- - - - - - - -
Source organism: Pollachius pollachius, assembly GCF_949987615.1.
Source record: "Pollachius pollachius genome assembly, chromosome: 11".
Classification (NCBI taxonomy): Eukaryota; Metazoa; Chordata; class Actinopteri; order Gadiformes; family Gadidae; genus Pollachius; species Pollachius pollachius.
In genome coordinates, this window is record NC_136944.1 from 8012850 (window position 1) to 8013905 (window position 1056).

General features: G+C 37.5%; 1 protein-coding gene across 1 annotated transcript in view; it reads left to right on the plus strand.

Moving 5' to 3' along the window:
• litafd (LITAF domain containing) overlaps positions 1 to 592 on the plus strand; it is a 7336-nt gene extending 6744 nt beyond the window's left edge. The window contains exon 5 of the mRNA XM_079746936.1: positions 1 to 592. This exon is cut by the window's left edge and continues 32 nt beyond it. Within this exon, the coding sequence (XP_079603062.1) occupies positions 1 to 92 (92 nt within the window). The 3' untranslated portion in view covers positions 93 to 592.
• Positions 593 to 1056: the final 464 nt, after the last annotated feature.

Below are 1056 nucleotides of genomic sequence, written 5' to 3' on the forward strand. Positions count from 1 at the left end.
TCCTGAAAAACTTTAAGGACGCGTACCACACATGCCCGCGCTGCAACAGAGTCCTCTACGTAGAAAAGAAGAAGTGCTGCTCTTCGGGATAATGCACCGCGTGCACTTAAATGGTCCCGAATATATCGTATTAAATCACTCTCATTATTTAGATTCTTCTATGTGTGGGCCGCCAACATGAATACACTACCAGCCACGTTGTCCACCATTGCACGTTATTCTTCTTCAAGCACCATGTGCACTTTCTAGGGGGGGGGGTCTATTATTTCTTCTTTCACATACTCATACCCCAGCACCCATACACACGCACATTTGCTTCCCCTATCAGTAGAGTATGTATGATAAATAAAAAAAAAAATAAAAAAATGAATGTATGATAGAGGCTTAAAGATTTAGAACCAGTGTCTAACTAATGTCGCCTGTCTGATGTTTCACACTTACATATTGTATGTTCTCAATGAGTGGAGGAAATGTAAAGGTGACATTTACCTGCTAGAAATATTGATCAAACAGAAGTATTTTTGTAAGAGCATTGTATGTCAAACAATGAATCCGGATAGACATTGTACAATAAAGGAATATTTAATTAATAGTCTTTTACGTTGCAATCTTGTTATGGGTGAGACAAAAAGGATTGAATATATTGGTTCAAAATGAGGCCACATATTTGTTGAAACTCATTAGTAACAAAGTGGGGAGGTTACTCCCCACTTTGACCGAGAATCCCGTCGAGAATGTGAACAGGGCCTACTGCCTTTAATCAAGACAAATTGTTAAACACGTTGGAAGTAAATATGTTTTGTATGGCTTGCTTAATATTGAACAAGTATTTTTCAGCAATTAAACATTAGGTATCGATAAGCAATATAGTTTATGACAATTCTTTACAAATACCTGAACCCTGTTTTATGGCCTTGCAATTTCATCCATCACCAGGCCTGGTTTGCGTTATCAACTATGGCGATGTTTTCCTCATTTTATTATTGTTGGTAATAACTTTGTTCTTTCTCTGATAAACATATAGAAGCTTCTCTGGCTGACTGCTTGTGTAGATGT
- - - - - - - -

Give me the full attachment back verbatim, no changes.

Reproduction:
Source organism: Pollachius pollachius, assembly GCF_949987615.1.
Source record: "Pollachius pollachius genome assembly, chromosome: 11".
Classification (NCBI taxonomy): Eukaryota; Metazoa; Chordata; class Actinopteri; order Gadiformes; family Gadidae; genus Pollachius; species Pollachius pollachius.
In genome coordinates, this window is record NC_136944.1 from 8012850 (window position 1) to 8013905 (window position 1056).

General features: G+C 37.5%; 1 protein-coding gene across 1 annotated transcript in view; it reads left to right on the plus strand.

Moving 5' to 3' along the window:
• litafd (LITAF domain containing) overlaps positions 1 to 592 on the plus strand; it is a 7336-nt gene extending 6744 nt beyond the window's left edge. The window contains exon 5 of the mRNA XM_079746936.1: positions 1 to 592. This exon is cut by the window's left edge and continues 32 nt beyond it. Within this exon, the coding sequence (XP_079603062.1) occupies positions 1 to 92 (92 nt within the window). The 3' untranslated portion in view covers positions 93 to 592.
• Positions 593 to 1056: the final 464 nt, after the last annotated feature.

Below are 1056 nucleotides of genomic sequence, written 5' to 3' on the forward strand. Positions count from 1 at the left end.
TCCTGAAAAACTTTAAGGACGCGTACCACACATGCCCGCGCTGCAACAGAGTCCTCTACGTAGAAAAGAAGAAGTGCTGCTCTTCGGGATAATGCACCGCGTGCACTTAAATGGTCCCGAATATATCGTATTAAATCACTCTCATTATTTAGATTCTTCTATGTGTGGGCCGCCAACATGAATACACTACCAGCCACGTTGTCCACCATTGCACGTTATTCTTCTTCAAGCACCATGTGCACTTTCTAGGGGGGGGGGTCTATTATTTCTTCTTTCACATACTCATACCCCAGCACCCATACACACGCACATTTGCTTCCCCTATCAGTAGAGTATGTATGATAAATAAAAAAAAAAATAAAAAAATGAATGTATGATAGAGGCTTAAAGATTTAGAACCAGTGTCTAACTAATGTCGCCTGTCTGATGTTTCACACTTACATATTGTATGTTCTCAATGAGTGGAGGAAATGTAAAGGTGACATTTACCTGCTAGAAATATTGATCAAACAGAAGTATTTTTGTAAGAGCATTGTATGTCAAACAATGAATCCGGATAGACATTGTACAATAAAGGAATATTTAATTAATAGTCTTTTACGTTGCAATCTTGTTATGGGTGAGACAAAAAGGATTGAATATATTGGTTCAAAATGAGGCCACATATTTGTTGAAACTCATTAGTAACAAAGTGGGGAGGTTACTCCCCACTTTGACCGAGAATCCCGTCGAGAATGTGAACAGGGCCTACTGCCTTTAATCAAGACAAATTGTTAAACACGTTGGAAGTAAATATGTTTTGTATGGCTTGCTTAATATTGAACAAGTATTTTTCAGCAATTAAACATTAGGTATCGATAAGCAATATAGTTTATGACAATTCTTTACAAATACCTGAACCCTGTTTTATGGCCTTGCAATTTCATCCATCACCAGGCCTGGTTTGCGTTATCAACTATGGCGATGTTTTCCTCATTTTATTATTGTTGGTAATAACTTTGTTCTTTCTCTGATAAACATATAGAAGCTTCTCTGGCTGACTGCTTGTGTAGATGT